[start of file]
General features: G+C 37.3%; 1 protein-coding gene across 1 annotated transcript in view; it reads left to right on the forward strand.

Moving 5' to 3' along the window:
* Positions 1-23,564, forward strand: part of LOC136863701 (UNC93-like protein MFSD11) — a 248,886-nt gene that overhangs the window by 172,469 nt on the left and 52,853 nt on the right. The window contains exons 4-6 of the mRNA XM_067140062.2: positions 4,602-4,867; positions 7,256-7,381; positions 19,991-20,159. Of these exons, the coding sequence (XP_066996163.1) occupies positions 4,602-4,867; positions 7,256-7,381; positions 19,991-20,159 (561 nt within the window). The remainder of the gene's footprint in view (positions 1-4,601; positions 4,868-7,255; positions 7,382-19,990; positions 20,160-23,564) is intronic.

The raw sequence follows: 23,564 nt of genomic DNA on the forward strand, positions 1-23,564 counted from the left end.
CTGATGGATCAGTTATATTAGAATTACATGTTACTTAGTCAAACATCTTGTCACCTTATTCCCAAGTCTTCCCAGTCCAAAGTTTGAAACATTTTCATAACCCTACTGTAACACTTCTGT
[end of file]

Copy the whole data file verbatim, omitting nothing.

General features: G+C 37.3%; 1 protein-coding gene across 1 annotated transcript in view; it reads left to right on the forward strand.

Moving 5' to 3' along the window:
* Positions 1-23,564, forward strand: part of LOC136863701 (UNC93-like protein MFSD11) — a 248,886-nt gene that overhangs the window by 172,469 nt on the left and 52,853 nt on the right. The window contains exons 4-6 of the mRNA XM_067140062.2: positions 4,602-4,867; positions 7,256-7,381; positions 19,991-20,159. Of these exons, the coding sequence (XP_066996163.1) occupies positions 4,602-4,867; positions 7,256-7,381; positions 19,991-20,159 (561 nt within the window). The remainder of the gene's footprint in view (positions 1-4,601; positions 4,868-7,255; positions 7,382-19,990; positions 20,160-23,564) is intronic.

The raw sequence follows: 23,564 nt of genomic DNA on the forward strand, positions 1-23,564 counted from the left end.
CTGATGGATCAGTTATATTAGAATTACATGTTACTTAGTCAAACATCTTGTCACCTTATTCCCAAGTCTTCCCAGTCCAAAGTTTGAAACATTTTCATAACCCTACTGTAACACTTCTGT